He reiterated the Government's commitment to providing affordable public housing and said there were two ways to achieve this.
One was to give big housing subsidies to help newly-weds buy their first HDB flat. The other was to provide mortgages at a concessionary interest rate.
In terms of subsidies, an Additional CPF Housing Grant (AHG) introduced in March 2006, provided lower-income families with an additional grant of between $5,000 and $20,000 to buy their first HDB flat.
The income ceiling for this grant was raised from $3,000 to $4,000 to allow more families to benefit. And the grant limit was also increased by $10,000 so that the highest tier grant is now $30,000.
Mr Mah said: 'A recent Ministry of Finance simulation estimated that the typical young low-income household could enjoy housing subsidies worth about $88,000.'
He also revealed that HDB's records show that recent buyers of new HDB flats use only about 20 per cent of their monthly household income to service their housing loans.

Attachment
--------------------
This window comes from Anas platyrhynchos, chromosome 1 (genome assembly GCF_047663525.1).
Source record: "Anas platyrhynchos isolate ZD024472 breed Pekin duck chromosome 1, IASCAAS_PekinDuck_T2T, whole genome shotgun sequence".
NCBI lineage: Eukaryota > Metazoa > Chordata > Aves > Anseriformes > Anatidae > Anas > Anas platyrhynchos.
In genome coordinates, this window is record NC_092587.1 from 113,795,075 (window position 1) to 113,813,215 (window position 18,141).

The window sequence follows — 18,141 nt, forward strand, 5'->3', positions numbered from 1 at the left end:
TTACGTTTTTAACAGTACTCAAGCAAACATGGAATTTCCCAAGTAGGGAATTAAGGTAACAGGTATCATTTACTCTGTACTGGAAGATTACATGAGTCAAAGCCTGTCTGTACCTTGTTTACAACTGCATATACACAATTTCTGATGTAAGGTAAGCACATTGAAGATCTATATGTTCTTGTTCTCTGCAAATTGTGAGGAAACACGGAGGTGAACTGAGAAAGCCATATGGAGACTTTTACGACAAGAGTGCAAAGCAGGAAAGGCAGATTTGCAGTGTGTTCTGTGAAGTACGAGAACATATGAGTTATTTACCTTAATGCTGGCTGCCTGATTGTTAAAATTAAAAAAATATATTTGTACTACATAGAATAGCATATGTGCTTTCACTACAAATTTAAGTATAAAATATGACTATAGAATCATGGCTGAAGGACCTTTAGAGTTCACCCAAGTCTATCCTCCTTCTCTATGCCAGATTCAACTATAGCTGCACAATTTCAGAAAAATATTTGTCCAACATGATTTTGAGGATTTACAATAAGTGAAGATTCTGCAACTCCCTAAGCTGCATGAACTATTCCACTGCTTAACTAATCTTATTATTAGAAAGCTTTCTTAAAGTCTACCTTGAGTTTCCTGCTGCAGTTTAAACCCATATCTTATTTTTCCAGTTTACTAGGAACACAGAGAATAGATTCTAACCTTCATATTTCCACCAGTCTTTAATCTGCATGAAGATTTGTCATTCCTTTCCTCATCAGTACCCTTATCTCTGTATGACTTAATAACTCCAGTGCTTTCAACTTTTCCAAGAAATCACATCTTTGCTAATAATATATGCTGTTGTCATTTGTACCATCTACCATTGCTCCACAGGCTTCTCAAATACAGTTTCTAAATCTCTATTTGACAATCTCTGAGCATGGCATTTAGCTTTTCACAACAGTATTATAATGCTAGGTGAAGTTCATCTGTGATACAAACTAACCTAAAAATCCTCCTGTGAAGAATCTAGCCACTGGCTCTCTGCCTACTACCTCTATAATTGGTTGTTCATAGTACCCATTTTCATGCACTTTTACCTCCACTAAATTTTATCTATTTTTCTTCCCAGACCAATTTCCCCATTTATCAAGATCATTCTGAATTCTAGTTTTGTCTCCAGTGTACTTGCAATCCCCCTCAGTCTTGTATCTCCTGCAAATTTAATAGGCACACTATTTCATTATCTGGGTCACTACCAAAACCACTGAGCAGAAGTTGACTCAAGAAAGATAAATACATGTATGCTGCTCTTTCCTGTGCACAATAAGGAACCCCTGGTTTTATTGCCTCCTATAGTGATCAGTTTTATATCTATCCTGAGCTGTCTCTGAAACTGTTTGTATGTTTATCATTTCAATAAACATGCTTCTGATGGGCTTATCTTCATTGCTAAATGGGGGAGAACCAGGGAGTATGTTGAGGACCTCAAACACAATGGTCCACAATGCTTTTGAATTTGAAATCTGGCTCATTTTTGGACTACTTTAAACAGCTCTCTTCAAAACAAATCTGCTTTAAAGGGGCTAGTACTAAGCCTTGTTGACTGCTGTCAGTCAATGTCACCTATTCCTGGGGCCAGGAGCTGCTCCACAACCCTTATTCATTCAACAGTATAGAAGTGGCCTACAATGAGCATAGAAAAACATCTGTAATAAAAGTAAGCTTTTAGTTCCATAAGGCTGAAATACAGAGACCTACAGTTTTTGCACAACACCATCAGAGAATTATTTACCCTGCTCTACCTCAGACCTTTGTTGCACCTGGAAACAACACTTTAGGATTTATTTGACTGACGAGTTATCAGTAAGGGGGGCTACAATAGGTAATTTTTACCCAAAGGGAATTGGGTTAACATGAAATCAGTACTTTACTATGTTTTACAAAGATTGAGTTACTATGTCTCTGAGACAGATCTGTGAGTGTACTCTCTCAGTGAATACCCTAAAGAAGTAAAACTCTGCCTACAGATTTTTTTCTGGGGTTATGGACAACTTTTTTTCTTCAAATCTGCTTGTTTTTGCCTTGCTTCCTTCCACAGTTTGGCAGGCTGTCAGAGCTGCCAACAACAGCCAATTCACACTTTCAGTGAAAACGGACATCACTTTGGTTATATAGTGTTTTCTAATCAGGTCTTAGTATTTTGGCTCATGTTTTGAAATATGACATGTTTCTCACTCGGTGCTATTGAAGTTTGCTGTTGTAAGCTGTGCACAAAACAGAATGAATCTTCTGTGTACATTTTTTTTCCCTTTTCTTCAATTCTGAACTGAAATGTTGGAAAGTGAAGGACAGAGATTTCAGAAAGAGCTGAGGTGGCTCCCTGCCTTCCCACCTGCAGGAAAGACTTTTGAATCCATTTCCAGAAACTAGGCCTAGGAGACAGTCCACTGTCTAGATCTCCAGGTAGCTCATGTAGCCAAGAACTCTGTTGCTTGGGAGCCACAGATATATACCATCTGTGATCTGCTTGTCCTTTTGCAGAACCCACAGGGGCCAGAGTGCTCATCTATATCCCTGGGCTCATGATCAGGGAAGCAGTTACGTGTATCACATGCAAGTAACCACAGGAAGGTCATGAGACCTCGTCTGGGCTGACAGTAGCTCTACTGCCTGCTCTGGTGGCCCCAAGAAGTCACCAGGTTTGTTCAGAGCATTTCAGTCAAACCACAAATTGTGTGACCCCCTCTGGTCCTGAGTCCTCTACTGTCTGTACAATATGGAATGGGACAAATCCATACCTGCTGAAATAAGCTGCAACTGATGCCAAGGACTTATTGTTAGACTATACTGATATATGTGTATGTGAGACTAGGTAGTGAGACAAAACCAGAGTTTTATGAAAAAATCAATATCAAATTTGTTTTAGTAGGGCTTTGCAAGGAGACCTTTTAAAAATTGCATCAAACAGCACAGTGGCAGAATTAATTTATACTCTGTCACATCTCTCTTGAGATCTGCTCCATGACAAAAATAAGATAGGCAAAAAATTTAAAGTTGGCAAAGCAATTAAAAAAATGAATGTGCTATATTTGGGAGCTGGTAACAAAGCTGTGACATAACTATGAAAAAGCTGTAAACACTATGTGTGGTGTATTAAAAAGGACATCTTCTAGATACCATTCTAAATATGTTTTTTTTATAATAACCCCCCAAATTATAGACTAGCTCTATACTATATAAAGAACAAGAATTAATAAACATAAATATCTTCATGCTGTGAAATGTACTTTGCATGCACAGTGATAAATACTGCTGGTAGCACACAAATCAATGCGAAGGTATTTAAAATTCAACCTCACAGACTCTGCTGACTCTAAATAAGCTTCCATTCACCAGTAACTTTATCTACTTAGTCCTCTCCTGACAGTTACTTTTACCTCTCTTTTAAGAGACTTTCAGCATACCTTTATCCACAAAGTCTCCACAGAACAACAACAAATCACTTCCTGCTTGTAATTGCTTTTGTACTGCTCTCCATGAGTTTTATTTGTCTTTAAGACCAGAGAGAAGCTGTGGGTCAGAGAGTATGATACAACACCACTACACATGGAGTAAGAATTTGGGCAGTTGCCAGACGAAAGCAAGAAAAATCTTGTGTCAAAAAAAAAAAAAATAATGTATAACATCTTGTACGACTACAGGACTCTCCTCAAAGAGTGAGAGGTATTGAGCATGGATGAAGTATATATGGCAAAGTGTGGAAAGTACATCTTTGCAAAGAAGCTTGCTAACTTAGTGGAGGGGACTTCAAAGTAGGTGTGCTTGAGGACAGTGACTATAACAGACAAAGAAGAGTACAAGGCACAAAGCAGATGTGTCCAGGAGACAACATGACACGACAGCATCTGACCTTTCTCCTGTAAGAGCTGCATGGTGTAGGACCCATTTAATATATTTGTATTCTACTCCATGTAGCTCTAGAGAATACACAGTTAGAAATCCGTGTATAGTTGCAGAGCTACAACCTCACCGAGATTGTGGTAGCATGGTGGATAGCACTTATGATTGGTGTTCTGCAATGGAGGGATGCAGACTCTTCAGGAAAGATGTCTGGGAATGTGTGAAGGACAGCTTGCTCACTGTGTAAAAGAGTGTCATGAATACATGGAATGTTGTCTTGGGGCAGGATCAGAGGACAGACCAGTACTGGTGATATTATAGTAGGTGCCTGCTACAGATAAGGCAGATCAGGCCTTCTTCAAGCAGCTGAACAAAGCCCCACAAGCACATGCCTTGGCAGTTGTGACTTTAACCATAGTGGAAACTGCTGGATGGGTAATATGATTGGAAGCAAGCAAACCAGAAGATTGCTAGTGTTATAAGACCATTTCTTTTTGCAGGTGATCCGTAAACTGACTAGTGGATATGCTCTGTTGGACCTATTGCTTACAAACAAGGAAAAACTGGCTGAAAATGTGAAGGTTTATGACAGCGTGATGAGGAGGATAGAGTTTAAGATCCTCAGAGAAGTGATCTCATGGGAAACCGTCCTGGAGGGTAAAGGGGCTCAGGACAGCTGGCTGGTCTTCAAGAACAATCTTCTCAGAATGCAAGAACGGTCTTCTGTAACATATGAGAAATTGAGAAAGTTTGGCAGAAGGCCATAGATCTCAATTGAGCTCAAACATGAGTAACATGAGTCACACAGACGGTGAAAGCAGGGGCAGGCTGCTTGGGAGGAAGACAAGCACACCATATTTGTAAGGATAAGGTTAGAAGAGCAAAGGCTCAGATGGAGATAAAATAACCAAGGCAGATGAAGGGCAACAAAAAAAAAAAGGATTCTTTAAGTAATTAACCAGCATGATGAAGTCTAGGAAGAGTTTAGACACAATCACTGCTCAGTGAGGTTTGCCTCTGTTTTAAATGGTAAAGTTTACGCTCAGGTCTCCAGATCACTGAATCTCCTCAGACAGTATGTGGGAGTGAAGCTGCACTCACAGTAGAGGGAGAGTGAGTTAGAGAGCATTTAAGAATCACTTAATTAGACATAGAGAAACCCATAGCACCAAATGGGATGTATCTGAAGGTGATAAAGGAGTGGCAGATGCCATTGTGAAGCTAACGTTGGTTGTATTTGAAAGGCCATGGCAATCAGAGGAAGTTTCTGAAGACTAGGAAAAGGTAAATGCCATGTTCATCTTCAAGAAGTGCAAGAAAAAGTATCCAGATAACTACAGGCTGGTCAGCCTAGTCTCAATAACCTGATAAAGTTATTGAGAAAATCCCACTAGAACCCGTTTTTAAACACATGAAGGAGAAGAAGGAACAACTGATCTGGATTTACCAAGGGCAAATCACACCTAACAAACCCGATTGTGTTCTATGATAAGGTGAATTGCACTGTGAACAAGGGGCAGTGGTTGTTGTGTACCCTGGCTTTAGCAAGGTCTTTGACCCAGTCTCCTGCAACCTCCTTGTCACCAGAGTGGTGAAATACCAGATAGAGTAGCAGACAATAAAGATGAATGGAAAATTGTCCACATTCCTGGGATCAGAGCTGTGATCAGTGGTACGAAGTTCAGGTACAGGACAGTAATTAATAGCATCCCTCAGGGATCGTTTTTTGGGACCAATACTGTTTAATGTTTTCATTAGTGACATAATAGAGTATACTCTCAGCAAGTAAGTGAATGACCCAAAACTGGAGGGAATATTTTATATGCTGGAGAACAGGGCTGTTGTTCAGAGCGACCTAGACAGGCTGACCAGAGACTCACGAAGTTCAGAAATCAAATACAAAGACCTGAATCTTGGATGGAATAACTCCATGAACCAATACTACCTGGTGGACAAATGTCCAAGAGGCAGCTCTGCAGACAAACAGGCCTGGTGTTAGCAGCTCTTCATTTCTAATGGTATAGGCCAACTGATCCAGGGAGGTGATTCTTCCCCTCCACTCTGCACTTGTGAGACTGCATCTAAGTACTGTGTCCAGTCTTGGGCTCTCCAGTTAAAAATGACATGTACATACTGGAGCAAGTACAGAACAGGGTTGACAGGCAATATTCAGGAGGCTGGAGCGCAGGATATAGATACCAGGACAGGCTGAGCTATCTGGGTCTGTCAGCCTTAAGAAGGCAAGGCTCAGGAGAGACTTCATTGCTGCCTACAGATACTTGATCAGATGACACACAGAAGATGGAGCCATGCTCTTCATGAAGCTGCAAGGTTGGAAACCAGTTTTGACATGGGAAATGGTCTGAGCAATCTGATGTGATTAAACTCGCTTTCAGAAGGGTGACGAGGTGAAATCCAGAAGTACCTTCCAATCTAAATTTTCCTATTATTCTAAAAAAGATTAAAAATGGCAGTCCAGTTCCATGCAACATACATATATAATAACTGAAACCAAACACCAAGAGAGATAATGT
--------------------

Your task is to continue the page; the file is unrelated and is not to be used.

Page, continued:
'This means that families can service their housing loan entirely from their CPF Ordinary Account contribution, without any cash outlay,' he noted.
In any case, rising resale prices seem also to have stabilised for now so there is no need for buyers to rush in at this point, said Mr Mah.
'The HDB Resale Price Index grew by only 1 per cent last month, and we expect prices to grow at a more moderate pace in 2008,' he added.
Mr Mah also noted that the proportion of resale transactions with a positive cash over valuation, as well as the median cash over valuation also dipped marginally last month.
He said HDB will continue to monitor the situation closely.